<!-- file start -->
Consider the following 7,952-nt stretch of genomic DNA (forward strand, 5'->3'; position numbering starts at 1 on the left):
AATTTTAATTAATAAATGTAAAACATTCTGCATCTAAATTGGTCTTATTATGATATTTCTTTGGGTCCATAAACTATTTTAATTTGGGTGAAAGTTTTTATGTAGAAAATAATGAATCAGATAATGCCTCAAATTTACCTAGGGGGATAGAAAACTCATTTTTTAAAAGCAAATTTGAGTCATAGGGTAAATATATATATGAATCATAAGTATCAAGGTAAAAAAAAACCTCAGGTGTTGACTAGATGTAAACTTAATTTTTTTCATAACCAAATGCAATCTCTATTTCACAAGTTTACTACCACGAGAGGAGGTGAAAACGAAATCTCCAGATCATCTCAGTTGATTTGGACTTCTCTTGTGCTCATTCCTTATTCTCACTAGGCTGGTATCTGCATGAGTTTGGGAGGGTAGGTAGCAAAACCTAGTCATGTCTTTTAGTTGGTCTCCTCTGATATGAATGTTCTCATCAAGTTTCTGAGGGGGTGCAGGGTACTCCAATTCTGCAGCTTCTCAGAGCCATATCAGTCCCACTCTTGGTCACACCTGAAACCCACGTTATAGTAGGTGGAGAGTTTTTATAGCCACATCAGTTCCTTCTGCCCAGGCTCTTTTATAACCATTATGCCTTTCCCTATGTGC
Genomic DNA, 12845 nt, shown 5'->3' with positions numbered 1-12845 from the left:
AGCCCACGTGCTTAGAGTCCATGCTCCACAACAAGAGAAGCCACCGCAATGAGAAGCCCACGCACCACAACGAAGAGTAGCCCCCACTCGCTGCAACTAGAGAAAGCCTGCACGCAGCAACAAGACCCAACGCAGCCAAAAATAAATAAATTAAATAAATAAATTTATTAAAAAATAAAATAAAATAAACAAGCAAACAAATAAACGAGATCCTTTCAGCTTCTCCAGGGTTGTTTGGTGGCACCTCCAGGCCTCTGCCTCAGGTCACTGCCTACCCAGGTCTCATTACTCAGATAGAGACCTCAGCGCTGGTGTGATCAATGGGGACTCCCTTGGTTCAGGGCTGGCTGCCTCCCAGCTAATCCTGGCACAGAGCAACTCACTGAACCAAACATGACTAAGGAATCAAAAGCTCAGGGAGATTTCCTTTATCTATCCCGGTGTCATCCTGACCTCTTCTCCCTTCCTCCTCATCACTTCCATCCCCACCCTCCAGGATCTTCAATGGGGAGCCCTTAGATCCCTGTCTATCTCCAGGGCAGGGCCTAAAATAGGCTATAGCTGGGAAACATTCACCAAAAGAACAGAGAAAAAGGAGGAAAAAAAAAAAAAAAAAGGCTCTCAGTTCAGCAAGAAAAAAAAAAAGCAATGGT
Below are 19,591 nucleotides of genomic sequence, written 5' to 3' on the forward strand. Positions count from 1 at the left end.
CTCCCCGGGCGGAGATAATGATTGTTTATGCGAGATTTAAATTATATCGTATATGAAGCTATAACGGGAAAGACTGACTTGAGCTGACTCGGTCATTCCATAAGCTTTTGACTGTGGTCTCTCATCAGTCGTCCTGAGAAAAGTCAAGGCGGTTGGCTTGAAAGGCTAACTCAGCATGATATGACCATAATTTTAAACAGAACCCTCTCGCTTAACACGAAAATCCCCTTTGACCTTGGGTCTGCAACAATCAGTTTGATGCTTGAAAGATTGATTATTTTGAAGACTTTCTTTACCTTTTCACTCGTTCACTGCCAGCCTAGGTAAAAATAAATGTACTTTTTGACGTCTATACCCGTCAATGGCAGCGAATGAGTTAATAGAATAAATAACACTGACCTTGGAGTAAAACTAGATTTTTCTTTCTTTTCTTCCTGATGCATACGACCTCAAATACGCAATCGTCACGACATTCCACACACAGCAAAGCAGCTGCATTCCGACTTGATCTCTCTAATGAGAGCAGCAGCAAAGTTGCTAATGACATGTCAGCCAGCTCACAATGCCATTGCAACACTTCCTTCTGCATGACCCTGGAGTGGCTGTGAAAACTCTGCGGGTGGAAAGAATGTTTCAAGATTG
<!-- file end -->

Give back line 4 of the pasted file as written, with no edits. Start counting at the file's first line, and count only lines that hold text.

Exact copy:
AGCCCACGTGCTTAGAGTCCATGCTCCACAACAAGAGAAGCCACCGCAATGAGAAGCCCACGCACCACAACGAAGAGTAGCCCCCACTCGCTGCAACTAGAGAAAGCCTGCACGCAGCAACAAGACCCAACGCAGCCAAAAATAAATAAATTAAATAAATAAATTTATTAAAAAATAAAATAAAATAAACAAGCAAACAAATAAACGAGATCCTTTCAGCTTCTCCAGGGTTGTTTGGTGGCACCTCCAGGCCTCTGCCTCAGGTCACTGCCTACCCAGGTCTCATTACTCAGATAGAGACCTCAGCGCTGGTGTGATCAATGGGGACTCCCTTGGTTCAGGGCTGGCTGCCTCCCAGCTAATCCTGGCACAGAGCAACTCACTGAACCAAACATGACTAAGGAATCAAAAGCTCAGGGAGATTTCCTTTATCTATCCCGGTGTCATCCTGACCTCTTCTCCCTTCCTCCTCATCACTTCCATCCCCACCCTCCAGGATCTTCAATGGGGAGCCCTTAGATCCCTGTCTATCTCCAGGGCAGGGCCTAAAATAGGCTATAGCTGGGAAACATTCACCAAAAGAACAGAGAAAAAGGAGGAAAAAAAAAAAAAAAAAGGCTCTCAGTTCAGCAAGAAAAAAAAAAAGCAATGGT